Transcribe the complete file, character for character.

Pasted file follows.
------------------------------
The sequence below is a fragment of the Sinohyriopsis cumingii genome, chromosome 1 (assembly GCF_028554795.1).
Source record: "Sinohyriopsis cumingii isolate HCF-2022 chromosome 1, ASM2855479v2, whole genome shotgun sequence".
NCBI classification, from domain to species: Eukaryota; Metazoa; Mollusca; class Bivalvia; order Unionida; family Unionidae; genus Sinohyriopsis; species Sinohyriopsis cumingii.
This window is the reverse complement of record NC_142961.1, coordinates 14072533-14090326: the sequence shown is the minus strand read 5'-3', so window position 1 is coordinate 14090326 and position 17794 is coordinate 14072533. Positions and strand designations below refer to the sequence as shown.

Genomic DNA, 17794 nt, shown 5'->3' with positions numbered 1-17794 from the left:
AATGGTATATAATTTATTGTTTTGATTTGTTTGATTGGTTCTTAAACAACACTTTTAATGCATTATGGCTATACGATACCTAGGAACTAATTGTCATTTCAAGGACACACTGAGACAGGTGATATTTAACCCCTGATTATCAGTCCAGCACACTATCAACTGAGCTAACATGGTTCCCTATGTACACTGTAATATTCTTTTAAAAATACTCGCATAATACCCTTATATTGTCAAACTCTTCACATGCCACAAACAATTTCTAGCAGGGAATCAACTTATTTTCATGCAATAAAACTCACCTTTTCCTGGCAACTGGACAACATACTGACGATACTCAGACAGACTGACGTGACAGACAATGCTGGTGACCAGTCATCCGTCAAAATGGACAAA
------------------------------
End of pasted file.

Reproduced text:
The sequence below is a fragment of the Sinohyriopsis cumingii genome, chromosome 1 (assembly GCF_028554795.1).
Source record: "Sinohyriopsis cumingii isolate HCF-2022 chromosome 1, ASM2855479v2, whole genome shotgun sequence".
NCBI classification, from domain to species: Eukaryota; Metazoa; Mollusca; class Bivalvia; order Unionida; family Unionidae; genus Sinohyriopsis; species Sinohyriopsis cumingii.
This window is the reverse complement of record NC_142961.1, coordinates 14072533-14090326: the sequence shown is the minus strand read 5'-3', so window position 1 is coordinate 14090326 and position 17794 is coordinate 14072533. Positions and strand designations below refer to the sequence as shown.

Genomic DNA, 17794 nt, shown 5'->3' with positions numbered 1-17794 from the left:
AATGGTATATAATTTATTGTTTTGATTTGTTTGATTGGTTCTTAAACAACACTTTTAATGCATTATGGCTATACGATACCTAGGAACTAATTGTCATTTCAAGGACACACTGAGACAGGTGATATTTAACCCCTGATTATCAGTCCAGCACACTATCAACTGAGCTAACATGGTTCCCTATGTACACTGTAATATTCTTTTAAAAATACTCGCATAATACCCTTATATTGTCAAACTCTTCACATGCCACAAACAATTTCTAGCAGGGAATCAACTTATTTTCATGCAATAAAACTCACCTTTTCCTGGCAACTGGACAACATACTGACGATACTCAGACAGACTGACGTGACAGACAATGCTGGTGACCAGTCATCCGTCAAAATGGACAAA